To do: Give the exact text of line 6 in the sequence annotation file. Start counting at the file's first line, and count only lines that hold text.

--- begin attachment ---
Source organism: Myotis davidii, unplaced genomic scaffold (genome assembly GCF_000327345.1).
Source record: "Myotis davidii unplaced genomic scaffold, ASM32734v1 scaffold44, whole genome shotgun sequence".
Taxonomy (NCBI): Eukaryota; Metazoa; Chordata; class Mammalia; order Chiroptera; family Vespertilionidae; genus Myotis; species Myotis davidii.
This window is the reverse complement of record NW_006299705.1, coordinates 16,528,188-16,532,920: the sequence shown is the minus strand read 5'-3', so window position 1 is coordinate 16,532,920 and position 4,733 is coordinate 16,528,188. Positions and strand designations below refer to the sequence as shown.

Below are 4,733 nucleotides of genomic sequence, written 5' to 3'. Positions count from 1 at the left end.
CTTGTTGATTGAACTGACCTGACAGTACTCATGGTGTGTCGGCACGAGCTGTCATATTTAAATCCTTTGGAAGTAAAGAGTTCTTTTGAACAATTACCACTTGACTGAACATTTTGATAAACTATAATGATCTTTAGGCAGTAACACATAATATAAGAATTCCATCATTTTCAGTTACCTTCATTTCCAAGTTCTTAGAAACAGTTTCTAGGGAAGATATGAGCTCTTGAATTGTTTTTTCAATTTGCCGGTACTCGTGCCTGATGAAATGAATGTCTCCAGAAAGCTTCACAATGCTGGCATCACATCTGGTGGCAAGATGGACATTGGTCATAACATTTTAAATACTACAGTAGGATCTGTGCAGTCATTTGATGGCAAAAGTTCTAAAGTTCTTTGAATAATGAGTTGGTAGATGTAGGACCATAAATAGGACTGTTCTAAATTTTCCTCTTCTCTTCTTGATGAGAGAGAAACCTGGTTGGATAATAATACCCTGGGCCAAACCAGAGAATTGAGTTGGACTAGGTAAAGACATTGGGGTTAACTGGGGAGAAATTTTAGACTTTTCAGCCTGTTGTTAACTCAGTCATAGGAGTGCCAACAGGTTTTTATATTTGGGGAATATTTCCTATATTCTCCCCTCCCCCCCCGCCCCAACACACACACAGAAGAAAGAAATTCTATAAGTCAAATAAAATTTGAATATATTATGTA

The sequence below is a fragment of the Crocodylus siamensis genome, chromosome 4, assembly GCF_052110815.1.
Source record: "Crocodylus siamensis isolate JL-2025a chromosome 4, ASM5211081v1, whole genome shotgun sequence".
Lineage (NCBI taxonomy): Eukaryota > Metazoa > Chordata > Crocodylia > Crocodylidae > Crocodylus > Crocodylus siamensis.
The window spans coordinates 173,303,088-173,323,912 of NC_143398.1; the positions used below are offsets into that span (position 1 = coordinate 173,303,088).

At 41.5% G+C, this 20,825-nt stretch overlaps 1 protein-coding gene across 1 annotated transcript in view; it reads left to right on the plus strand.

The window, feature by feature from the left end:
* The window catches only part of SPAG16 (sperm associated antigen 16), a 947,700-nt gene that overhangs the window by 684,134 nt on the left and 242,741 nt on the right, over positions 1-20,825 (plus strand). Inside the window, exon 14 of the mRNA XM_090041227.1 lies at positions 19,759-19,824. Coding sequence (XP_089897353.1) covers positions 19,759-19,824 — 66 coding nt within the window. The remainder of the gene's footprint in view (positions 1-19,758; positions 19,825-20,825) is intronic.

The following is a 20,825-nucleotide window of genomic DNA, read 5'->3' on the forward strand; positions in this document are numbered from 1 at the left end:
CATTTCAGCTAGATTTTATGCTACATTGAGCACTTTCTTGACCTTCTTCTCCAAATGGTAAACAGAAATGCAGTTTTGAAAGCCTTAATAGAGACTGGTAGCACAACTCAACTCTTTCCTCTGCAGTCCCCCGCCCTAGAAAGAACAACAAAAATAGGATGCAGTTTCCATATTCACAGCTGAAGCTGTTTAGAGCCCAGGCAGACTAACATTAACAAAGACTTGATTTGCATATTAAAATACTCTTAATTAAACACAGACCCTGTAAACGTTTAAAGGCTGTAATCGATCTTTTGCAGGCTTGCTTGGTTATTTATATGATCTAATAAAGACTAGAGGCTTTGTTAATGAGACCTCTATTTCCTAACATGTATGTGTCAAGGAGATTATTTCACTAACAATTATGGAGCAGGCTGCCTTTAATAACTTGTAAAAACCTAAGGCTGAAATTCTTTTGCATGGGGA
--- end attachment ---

CTTGTTGATTGAACTGACCTGACAGTACTCATGGTGTGTCGGCACGAGCTGTCATATTTAAATCCTTTGGAAGTAAAGAGTTCTTTTGAACAATTACCACTTGACTGAACATTTTGATAAACTATAATGATCTTTAGGCAGTAACACATAATATAAGAATTCCATCATTTTCAGTTACCTTCATTTCCAAGTTCTTAGAAACAGTTTCTAGGGAAGATATGAGCTCTTGAATTGTTTTTTCAATTTGCCGGTACTCGTGCCTGATGAAATGAATGTCTCCAGAAAGCTTCACAATGCTGGCATCACATCTGGTGGCAAGATGGACATTGGTCATAACATTTTAAATACTACAGTAGGATCTGTGCAGTCATTTGATGGCAAAAGTTCTAAAGTTCTTTGAATAATGAGTTGGTAGATGTAGGACCATAAATAGGACTGTTCTAAATTTTCCTCTTCTCTTCTTGATGAGAGAGAAACCTGGTTGGATAATAATACCCTGGGCCAAACCAGAGAATTGAGTTGGACTAGGTAAAGACATTGGGGTTAACTGGGGAGAAATTTTAGACTTTTCAGCCTGTTGTTAACTCAGTCATAGGAGTGCCAACAGGTTTTTATATTTGGGGAATATTTCCTATATTCTCCCCTCCCCCCCCGCCCCAACACACACACAGAAGAAAGAAATTCTATAAGTCAAATAAAATTTGAATATATTATGTA